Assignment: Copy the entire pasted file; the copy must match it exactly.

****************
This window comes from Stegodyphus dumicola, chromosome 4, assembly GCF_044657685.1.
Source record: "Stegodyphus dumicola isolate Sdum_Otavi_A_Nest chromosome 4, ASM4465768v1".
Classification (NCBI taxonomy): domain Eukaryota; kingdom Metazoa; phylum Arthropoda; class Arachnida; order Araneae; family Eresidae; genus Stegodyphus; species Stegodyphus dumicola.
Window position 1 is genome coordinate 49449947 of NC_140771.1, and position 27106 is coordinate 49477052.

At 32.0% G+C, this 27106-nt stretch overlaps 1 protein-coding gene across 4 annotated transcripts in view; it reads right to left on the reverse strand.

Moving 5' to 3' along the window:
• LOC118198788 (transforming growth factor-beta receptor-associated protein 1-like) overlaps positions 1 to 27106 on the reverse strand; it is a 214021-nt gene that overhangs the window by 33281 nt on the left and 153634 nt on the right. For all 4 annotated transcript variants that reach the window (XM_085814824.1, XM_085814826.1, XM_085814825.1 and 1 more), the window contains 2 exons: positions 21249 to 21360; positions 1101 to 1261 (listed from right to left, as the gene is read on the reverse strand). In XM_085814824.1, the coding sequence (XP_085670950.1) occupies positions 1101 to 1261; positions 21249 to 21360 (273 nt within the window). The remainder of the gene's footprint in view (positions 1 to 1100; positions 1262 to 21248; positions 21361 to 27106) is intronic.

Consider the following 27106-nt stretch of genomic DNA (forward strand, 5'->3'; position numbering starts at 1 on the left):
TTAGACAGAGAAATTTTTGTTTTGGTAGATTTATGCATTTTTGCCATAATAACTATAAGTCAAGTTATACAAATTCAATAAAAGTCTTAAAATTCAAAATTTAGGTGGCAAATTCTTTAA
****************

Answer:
This window comes from Stegodyphus dumicola, chromosome 4, assembly GCF_044657685.1.
Source record: "Stegodyphus dumicola isolate Sdum_Otavi_A_Nest chromosome 4, ASM4465768v1".
Classification (NCBI taxonomy): domain Eukaryota; kingdom Metazoa; phylum Arthropoda; class Arachnida; order Araneae; family Eresidae; genus Stegodyphus; species Stegodyphus dumicola.
Window position 1 is genome coordinate 49449947 of NC_140771.1, and position 27106 is coordinate 49477052.

At 32.0% G+C, this 27106-nt stretch overlaps 1 protein-coding gene across 4 annotated transcripts in view; it reads right to left on the reverse strand.

Moving 5' to 3' along the window:
• LOC118198788 (transforming growth factor-beta receptor-associated protein 1-like) overlaps positions 1 to 27106 on the reverse strand; it is a 214021-nt gene that overhangs the window by 33281 nt on the left and 153634 nt on the right. For all 4 annotated transcript variants that reach the window (XM_085814824.1, XM_085814826.1, XM_085814825.1 and 1 more), the window contains 2 exons: positions 21249 to 21360; positions 1101 to 1261 (listed from right to left, as the gene is read on the reverse strand). In XM_085814824.1, the coding sequence (XP_085670950.1) occupies positions 1101 to 1261; positions 21249 to 21360 (273 nt within the window). The remainder of the gene's footprint in view (positions 1 to 1100; positions 1262 to 21248; positions 21361 to 27106) is intronic.

Consider the following 27106-nt stretch of genomic DNA (forward strand, 5'->3'; position numbering starts at 1 on the left):
TTAGACAGAGAAATTTTTGTTTTGGTAGATTTATGCATTTTTGCCATAATAACTATAAGTCAAGTTATACAAATTCAATAAAAGTCTTAAAATTCAAAATTTAGGTGGCAAATTCTTTAA